Obamacare: New bad news, new worse news

Obamacare: New bad news, new worse news

Seriously, it’s Saturday and I shouldn’t be having to do this.*  But the new bad news about Obamacare just keeps on coming.

So we’ll keep it short.  The bad news:  enrollees in Obamacare are mostly people who already had insurance.  The first numbers coming in from brokers and insurance companies indicate that between 65% and 89% (depending on market) of the 2.2 million Obamacare-exchange enrollees through December are people who had previous coverage.

Going with the most optimistic figure, that would make 35% of the enrollees new insurance customers.  That works out to 770,000.  Which makes the cultural celebrations about Obamacare getting 35 million people newly outfitted with affordable coverage not just optimistic, not just exaggerated, but mindlessly idiotic.

Will this presidential election be the most important in American history?

(At the rate demonstrated so far – 770,000 per three-month period – it would take 11 years and 3 months to insure 35 million previously uninsured people.  If the initial goal of 7 million Obamacare exchange sign-ups is met by the end of March 2014, at the 6-month mark, that rate of accretion for new insurance customers would mean 7 years and 2 months until there were 35 million newly insured.  The months are rounded.)

Meanwhile, the worse news about Obamacare is that if Accenture, which just took over for CGI, can’t get the healthcare.gov site working properly by mid-March, the financial side of the system will be almost hopelessly messed up.  The federal government will be very likely to make faulty, excessive subsidy payments, but also to not make the ones it should make.  This, in turn, will leave insurance companies extremely uncertain about their financial situation.  They could well record subsidy payments that will be withdrawn later.  But they’ll also be waiting for subsidy payments to kick in for some legitimately eligible customers.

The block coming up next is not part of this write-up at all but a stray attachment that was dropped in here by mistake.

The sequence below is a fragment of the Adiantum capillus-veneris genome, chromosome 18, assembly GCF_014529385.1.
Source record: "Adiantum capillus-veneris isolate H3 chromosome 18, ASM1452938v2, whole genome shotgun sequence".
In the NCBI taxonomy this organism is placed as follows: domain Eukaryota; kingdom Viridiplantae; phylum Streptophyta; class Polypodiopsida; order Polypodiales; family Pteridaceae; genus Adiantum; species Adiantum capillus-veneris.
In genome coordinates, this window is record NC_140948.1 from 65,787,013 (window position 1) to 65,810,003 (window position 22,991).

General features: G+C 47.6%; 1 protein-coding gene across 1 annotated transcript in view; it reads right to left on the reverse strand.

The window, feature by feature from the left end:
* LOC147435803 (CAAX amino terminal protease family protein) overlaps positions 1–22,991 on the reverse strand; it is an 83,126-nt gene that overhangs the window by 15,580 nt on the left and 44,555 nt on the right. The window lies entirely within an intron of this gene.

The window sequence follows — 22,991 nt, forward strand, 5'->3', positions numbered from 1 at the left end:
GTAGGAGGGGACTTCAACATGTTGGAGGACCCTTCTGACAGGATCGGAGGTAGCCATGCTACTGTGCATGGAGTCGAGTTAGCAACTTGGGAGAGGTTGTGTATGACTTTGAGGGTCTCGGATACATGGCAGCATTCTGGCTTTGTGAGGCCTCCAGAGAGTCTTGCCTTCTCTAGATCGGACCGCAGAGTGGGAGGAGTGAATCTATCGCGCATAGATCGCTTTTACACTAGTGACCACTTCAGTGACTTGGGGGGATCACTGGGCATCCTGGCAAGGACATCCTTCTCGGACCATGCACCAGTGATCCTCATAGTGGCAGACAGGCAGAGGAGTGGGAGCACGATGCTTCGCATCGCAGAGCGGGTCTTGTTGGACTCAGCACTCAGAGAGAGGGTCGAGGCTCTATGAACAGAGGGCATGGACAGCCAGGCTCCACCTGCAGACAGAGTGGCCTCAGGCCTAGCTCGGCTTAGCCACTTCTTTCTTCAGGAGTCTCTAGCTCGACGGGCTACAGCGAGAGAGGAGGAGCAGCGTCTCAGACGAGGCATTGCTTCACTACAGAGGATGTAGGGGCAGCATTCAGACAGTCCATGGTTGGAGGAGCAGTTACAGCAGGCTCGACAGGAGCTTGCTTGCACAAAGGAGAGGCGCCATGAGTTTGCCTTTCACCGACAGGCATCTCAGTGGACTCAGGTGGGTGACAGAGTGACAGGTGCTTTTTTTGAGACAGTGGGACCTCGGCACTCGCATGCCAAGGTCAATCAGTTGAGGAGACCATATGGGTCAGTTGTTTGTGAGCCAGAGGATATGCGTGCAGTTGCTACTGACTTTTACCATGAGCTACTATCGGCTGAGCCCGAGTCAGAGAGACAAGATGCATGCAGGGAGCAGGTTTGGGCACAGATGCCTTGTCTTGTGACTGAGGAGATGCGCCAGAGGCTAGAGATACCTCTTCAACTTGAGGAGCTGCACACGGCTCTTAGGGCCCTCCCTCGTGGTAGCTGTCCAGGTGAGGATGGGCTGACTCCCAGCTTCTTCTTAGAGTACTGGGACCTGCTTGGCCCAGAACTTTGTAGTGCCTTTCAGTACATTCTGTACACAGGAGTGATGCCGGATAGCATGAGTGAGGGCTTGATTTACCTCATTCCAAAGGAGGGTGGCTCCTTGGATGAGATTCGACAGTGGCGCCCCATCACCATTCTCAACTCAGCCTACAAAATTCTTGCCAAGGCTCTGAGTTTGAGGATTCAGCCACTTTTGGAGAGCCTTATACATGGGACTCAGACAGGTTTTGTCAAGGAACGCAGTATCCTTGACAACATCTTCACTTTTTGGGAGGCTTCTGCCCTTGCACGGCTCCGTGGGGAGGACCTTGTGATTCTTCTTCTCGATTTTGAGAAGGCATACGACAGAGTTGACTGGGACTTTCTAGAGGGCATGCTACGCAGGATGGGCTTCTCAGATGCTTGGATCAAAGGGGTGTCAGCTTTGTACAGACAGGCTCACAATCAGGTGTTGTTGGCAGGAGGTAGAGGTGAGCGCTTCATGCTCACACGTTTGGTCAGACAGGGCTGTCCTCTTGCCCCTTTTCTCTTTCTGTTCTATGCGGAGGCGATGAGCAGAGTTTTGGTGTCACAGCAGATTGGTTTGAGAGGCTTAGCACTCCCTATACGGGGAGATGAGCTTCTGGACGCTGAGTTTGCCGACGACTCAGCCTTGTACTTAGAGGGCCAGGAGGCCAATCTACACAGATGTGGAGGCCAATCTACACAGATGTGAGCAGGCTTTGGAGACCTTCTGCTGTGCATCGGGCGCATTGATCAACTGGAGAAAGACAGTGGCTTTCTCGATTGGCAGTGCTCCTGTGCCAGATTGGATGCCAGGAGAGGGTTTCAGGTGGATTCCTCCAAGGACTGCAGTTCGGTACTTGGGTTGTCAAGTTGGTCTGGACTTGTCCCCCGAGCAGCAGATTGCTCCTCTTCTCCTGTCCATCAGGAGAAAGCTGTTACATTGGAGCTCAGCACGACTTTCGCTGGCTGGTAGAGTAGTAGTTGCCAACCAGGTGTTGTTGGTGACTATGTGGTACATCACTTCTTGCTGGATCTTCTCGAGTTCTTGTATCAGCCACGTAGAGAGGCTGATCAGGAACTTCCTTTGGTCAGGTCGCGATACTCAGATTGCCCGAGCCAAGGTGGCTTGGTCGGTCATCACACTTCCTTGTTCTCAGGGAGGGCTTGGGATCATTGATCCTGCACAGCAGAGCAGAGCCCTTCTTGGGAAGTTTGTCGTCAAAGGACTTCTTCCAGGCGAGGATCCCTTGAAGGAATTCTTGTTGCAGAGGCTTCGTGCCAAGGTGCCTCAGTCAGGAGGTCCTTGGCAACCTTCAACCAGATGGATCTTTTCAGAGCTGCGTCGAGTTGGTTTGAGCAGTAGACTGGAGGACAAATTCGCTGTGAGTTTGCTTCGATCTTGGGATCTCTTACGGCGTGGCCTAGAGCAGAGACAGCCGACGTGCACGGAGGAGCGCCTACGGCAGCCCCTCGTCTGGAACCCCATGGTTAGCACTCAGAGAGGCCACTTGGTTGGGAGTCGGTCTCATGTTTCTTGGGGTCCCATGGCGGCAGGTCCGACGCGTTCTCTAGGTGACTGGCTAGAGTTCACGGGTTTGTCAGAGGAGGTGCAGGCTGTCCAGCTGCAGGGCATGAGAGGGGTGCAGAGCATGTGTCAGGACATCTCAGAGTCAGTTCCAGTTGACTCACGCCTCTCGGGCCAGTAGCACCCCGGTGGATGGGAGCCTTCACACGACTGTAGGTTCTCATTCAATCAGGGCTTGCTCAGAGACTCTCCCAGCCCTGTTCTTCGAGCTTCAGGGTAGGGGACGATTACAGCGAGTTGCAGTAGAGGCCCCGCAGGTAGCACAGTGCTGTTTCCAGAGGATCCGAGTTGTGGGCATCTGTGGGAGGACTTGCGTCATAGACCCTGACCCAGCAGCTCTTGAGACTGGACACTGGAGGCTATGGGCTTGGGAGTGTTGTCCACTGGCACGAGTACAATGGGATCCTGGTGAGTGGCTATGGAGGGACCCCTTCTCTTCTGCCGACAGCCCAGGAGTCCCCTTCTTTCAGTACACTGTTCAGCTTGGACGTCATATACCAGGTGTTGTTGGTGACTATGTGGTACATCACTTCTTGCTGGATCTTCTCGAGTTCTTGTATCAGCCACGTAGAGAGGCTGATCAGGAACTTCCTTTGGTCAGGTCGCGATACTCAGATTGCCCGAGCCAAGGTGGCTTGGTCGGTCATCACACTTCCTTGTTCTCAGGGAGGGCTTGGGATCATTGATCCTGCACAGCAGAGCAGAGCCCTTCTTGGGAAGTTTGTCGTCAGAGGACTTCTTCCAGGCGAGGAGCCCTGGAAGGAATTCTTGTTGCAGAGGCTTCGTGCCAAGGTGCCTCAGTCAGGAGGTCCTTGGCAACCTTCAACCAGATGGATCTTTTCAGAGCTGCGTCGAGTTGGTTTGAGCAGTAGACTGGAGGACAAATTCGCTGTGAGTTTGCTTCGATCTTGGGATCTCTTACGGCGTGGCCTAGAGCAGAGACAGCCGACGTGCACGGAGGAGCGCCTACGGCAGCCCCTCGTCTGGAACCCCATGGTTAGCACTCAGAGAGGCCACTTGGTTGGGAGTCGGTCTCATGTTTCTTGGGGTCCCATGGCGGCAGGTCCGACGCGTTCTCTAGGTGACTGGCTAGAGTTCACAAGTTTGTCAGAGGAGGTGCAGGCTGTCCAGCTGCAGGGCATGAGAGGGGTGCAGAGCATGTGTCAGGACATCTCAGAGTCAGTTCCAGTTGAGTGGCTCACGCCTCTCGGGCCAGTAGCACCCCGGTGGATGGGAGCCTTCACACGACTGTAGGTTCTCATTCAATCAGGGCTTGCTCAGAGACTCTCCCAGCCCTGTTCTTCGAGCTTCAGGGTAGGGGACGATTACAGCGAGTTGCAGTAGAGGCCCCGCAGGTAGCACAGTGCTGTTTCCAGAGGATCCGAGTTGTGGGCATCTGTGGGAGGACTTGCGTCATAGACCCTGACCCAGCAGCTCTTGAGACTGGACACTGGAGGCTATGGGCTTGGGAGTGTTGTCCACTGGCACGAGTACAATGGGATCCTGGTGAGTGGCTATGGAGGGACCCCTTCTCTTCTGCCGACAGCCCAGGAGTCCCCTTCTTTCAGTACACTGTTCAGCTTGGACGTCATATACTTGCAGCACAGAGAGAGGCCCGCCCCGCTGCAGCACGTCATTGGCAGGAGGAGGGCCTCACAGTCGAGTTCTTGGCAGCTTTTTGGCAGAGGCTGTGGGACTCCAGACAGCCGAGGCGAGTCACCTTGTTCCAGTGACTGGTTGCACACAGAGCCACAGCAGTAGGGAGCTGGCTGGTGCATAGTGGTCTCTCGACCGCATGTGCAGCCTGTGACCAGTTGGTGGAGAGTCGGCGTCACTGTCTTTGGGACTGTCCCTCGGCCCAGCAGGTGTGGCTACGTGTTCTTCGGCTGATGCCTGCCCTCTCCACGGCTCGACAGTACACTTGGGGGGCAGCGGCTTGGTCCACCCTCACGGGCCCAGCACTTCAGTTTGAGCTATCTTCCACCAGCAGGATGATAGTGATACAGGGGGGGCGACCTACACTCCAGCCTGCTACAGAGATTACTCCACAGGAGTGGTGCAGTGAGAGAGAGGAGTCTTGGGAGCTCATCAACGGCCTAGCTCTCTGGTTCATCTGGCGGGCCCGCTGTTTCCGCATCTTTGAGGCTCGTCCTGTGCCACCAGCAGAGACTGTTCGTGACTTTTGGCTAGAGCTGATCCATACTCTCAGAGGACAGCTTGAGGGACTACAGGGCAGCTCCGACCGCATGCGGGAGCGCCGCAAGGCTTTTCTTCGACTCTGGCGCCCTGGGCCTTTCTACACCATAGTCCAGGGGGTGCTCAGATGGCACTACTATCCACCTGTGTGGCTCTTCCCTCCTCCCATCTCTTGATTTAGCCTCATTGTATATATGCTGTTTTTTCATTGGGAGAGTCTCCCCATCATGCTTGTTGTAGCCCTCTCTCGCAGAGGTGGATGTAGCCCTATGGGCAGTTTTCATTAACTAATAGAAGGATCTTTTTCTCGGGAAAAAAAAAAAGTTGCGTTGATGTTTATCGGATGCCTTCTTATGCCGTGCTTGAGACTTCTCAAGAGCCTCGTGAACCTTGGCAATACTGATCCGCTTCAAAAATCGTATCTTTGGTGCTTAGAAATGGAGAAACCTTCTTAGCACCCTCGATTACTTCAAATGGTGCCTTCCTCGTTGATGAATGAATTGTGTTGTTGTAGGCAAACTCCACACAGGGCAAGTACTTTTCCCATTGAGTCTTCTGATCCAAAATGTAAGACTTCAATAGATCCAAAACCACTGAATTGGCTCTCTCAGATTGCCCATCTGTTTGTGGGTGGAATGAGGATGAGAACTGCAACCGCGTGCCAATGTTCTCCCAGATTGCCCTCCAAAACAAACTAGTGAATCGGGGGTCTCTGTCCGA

The consequences to customers are likely to be widespread and severe, as no one in the system – insurers, hospitals, doctors – has the pockets to simply cover all the potential risk.  The pressure to make the taxpayer bail out this looming catastrophe could be intense.

Or, the Obama administration could just pretend it’s not happening and make false claims about it.  It’s only lower- and middle-income sick people who will be harmed, after all – at least initially.


* Some of the last football of the season is on.

J.E. Dyer

J.E. Dyer

J.E. Dyer is a retired Naval Intelligence officer who lives in Southern California, blogging as The Optimistic Conservative for domestic tranquility and world peace. Her articles have appeared at Hot Air, Commentary’s Contentions, Patheos, The Daily Caller, The Jewish Press, and The Weekly Standard.


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